The majority of Australian’s should be thanking Bob Katter and his party for this advertisement released overnight. We should be thanking Katter’s Australian Party not because it is a sensationally good advertising campaign against gay marriage, it is not, but because it has probably done more for the cause of marriage equality in its divisive content.
Now, it is of equal disgust to the advertisement itself that some of the response to the campaign has been to resort to low acts like death threats and insults against members of the party. Such behaviour is not on and deserves the same level of condemnation, if not more than the bigoted ad in question.
For some time now, polls on the issue of marriage equality have shown that the majority of the population think, to steal a phrase from the political lexicon, that “it’s time” for a change. Politicians have generally lagged behind on the issue of marriage equality, even the so-called “small-c conservatives” on the progressive side of politics. There are elements of all parties these days, except it seems, from Katter’s Australian Party who think, not just that marriage equality is inevitable, but that it should happen. It is inevitable too that a majority of politicians will eventually vote in favour of same-sex marriage.
So why does the commercial broadcast for the first time yesterday mean that people in favour of marriage equality owe a debt of gratitude to Katter’s Australian Party? Okay, pick your jaws up off the floor. Those who support gay marriage should be thankful to Bob Katter and his colleagues because the response has highlighted just how much support exists in the community on the topic, again, not excusing the equally shameful response from some in the community.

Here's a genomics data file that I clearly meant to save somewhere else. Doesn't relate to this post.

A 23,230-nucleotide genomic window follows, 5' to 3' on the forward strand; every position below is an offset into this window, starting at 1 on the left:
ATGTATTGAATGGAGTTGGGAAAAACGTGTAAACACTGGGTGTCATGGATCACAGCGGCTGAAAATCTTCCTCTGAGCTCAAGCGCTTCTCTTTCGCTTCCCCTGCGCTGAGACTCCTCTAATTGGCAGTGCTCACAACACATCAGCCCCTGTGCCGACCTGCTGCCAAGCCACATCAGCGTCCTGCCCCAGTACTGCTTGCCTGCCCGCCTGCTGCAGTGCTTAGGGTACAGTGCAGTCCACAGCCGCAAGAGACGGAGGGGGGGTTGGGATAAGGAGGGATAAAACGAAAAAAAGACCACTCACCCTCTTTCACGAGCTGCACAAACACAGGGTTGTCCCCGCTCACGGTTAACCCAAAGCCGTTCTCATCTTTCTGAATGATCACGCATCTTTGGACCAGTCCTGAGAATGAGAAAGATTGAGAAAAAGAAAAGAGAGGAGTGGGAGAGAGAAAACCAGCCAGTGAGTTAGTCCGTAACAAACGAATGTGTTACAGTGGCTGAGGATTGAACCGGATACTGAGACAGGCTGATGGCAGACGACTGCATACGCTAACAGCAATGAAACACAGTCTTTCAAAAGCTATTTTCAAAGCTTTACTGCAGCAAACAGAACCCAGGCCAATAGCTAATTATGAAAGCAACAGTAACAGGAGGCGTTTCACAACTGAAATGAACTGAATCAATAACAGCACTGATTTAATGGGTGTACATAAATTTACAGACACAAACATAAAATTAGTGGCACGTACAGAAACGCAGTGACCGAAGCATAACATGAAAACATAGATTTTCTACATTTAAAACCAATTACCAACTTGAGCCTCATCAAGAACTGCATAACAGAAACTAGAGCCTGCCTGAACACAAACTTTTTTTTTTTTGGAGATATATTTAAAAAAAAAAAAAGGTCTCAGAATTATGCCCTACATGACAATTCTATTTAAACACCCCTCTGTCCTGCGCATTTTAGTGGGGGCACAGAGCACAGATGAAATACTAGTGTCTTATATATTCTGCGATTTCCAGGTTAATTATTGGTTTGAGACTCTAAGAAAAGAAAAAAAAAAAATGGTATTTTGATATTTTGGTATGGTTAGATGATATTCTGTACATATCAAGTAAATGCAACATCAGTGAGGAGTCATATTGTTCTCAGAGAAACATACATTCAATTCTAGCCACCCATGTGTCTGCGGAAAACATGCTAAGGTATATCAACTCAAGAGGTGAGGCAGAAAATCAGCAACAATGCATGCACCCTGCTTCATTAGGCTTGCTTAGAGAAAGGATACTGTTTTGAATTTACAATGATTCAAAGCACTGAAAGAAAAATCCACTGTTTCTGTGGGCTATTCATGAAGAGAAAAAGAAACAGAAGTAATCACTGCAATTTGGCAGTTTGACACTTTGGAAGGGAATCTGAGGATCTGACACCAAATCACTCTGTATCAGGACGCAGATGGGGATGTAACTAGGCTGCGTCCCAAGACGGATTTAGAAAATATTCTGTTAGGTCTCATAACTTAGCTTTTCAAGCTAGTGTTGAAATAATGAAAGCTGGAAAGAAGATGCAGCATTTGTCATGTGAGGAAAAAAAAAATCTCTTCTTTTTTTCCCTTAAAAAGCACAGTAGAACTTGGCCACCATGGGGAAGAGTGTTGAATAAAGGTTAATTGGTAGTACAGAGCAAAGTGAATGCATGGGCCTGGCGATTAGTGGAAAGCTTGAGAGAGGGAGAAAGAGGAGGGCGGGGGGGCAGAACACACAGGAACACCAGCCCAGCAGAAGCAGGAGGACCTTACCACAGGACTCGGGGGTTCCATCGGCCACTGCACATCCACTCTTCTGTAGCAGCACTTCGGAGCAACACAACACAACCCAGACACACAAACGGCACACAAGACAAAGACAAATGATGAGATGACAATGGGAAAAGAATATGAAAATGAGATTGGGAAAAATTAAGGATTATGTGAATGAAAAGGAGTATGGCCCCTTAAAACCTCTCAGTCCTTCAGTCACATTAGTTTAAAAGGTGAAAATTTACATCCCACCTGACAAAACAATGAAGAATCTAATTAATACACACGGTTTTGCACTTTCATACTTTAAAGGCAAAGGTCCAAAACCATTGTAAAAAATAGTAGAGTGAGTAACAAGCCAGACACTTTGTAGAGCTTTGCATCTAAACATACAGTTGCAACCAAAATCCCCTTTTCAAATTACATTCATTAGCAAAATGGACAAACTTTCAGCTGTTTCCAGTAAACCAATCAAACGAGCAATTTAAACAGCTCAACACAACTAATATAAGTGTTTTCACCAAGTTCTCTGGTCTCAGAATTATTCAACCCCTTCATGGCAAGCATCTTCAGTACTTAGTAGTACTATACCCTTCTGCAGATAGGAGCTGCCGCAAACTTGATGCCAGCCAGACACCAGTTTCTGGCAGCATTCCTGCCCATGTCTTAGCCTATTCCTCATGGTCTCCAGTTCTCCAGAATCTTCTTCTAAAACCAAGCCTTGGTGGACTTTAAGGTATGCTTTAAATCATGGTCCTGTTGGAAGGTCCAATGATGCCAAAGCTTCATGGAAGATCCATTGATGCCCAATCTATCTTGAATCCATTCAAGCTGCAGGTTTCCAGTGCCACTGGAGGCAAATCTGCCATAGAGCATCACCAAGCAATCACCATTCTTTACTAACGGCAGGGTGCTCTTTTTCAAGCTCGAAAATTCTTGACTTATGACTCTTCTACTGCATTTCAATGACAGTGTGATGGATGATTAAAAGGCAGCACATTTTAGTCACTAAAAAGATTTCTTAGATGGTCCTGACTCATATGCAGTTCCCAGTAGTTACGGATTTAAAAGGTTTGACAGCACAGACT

Aside from helping the cause of marriage equality in its own unique way, the intensely conservative political ad also proves just how little of a contribution that Katter’s Australian Party think they can make, particularly in the “big smoke”. Over all other issues facing the people of Queensland it was decided, in what certainly cannot be classified as “infinite wisdom”, that above cost of living and other economic and social pressures, a small minority of people expressing a want to be married to someone they love is simply the greatest of threats facing Queenslanders in this election.
So a big thank you to you Mr Katter and your 76 candidates across Queensland for raising the prominence of the marriage equality campaign again, which is continuing to gain momentum, without your party’s helpful entry into the debate. Your party must also be thanked for highlighting exactly how few reasons there are to vote for your mob on March 24.